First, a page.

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Posts posted by KingOfTheMountains

  1. 6 minutes ago, Asperman1 said:

    Thank you, do you think there will be a Tornado?

    No. More of our garden variety strong thunderstorm just with very intense lighting. 

  2. 23 minutes ago, Asperman1 said:

    I am starting to get super nervous... any words of advice or help?

    Just try to stay calm. This is just going to be a typical strong/severe storm. There will be a lot of lightning and thunder for a while and possibly some strong winds and hail. But the worst will pass by fairly quickly. 

  3. 1 hour ago, audpogue said:

    Hey, don't mean to bother ya, but  what's the deal with a Special Weather Statement? I never understood why they issue those and not just warnings? We aren't even in a watch, but these storms about to slam into me keep getting these special statements issued. What's the criteria for this? And I only see these on your FB page. These won't trigger any kind of warnings over our devices will they?


    They issue a special weather statement for any hazards that don't quite reach advisory/warning criteria. For instance a strong thunderstorm that is hazardous but doesn't have qtr. size hail or 60+ mph winds. 

    • Like 1

  4. tclbhm_supercell.thumb.png.34935ae191f87e13f3a8d27e654d9ba8.png

    That same supercell that produced the Tuscaloosa tornado is the same one that produced a high end ef-3 here in Rabun later that night. Luckily it only killed 1, but if it had been just a month later it would have been a disaster. The area of the worst damage was mostly summer/vacation homes, so at the time they were vacant. It was the first debris ball ever recorded on the GSP radar. GSP has a great study on that tornado as well as the whole event here: https://www.weather.gov/gsp/EpicOutbreak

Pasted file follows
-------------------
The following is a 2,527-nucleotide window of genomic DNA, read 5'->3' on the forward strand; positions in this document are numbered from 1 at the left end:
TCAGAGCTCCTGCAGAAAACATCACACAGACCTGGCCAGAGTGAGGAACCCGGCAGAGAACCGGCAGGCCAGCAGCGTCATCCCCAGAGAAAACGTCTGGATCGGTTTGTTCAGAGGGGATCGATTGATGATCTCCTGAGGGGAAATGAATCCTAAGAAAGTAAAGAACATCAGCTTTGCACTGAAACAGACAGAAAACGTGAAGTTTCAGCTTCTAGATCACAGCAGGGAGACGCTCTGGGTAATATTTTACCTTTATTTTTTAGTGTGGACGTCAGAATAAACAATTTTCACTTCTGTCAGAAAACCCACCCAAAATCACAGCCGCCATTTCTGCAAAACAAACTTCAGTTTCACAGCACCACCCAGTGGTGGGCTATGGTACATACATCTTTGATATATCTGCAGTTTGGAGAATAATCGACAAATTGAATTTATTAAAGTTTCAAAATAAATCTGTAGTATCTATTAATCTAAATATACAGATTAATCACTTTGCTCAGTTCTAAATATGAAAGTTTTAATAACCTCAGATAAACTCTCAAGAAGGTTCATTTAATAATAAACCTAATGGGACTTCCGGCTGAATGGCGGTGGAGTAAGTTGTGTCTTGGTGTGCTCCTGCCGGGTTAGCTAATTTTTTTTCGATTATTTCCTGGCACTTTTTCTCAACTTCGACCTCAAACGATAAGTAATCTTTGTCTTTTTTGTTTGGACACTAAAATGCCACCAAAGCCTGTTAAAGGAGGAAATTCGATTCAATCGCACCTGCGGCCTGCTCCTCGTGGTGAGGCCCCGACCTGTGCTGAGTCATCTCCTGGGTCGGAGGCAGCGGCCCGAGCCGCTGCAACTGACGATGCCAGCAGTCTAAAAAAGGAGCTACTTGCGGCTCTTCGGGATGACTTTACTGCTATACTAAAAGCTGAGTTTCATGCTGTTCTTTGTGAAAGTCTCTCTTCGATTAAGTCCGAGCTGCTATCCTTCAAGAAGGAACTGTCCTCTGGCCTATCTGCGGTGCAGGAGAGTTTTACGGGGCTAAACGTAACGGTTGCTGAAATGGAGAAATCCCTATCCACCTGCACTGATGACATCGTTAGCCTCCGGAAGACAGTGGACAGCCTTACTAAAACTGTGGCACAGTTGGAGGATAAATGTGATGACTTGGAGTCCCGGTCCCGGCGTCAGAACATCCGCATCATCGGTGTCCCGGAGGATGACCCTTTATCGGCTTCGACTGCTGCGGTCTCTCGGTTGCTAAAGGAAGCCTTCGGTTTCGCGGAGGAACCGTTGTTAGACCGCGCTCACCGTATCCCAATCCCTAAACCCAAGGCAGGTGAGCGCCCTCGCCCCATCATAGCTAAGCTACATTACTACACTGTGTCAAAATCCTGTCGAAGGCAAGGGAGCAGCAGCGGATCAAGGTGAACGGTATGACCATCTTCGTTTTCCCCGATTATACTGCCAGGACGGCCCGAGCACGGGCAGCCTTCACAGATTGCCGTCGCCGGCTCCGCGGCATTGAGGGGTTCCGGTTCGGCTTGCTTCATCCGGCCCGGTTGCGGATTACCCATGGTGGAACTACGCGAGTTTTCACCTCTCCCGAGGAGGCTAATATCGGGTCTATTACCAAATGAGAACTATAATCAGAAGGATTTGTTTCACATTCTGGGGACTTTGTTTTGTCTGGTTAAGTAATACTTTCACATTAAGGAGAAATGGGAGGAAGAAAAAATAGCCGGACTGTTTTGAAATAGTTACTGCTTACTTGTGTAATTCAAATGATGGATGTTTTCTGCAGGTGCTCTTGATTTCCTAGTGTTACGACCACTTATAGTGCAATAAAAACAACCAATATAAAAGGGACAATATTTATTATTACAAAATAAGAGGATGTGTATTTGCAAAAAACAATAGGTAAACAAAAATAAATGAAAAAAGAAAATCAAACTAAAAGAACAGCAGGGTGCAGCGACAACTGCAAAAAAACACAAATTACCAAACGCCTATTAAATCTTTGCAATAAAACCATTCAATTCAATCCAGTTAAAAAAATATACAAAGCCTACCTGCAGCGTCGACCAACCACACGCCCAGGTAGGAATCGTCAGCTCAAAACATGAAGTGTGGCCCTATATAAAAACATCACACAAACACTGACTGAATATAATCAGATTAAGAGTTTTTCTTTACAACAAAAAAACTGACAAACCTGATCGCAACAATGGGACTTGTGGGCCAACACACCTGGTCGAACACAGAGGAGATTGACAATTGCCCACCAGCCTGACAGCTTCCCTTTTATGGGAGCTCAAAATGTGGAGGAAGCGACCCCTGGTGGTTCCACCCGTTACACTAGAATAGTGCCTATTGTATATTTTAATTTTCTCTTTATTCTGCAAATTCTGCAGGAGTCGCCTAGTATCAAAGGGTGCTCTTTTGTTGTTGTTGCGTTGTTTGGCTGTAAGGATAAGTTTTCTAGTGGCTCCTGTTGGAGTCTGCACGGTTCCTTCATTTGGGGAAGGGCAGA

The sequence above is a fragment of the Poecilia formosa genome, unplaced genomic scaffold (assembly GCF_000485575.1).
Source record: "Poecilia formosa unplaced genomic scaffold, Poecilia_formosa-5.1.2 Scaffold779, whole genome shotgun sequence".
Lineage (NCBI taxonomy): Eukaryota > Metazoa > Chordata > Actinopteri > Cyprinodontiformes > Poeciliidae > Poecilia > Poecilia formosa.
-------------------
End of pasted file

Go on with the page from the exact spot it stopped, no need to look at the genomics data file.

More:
5. 21 minutes ago, NorthGeorgiaWX said:

    Have you heard of any damage from it?

    Other than from hail no. I suspect if anything did touch down in the county it was way out in the wilderness, and we certainly have plenty of it. 

    • Like 1

  6. I will say the storms yesterday were amazing to look at. We don't get such perfectly structured supercells in this area very often. We usually get very messy high precipitation ones, but each and every one that rolled through yesterday was a perfectly ventilated "mother ship" type storm like you see on the plains. If it weren't for the hook echo tracking right for me I probably would've tried to get up high and get some good shots of that last one. 

    • Like 1

  7. Well that was one of the bigger scares I've had in a while. Tracking a rotation couplet heading right towards you is really nerve wracking. All is good though. Spotted a wall cloud and a potential funnel as it approached Tiger but it was well off the ground. 

    • Like 2

  8. Reading through this portion of the GSP forecast discussion and I suppose for now the threat up in this area is down to whether or not the NAM stays an outlier. 

    ... rain is expected to
    shift east by late aftn/early evening, with the warm front lifting
    north across central GA and SC. the question is how far north will
    the front get before the occluded front passes by Thu evening. The
    NAM is an outlier with a faster surge north and bringing the warm
    sector of the system into the entire area by 00z Fri. Within this
    warm sector, 1000-2000+ j/kg of sbCAPE and bulk shear of 70 kts or
    more (with curved hodographs of various soundings). Even the GFS and
    ECMWF do hint that the warm sector will creep into at least the
    southern fringes of the forecast area, and so the Day 3 slight risk
    for severe weather looks well placed. A threat of supercells with
    possibly some violent tornadoes will be possible, if the NAM is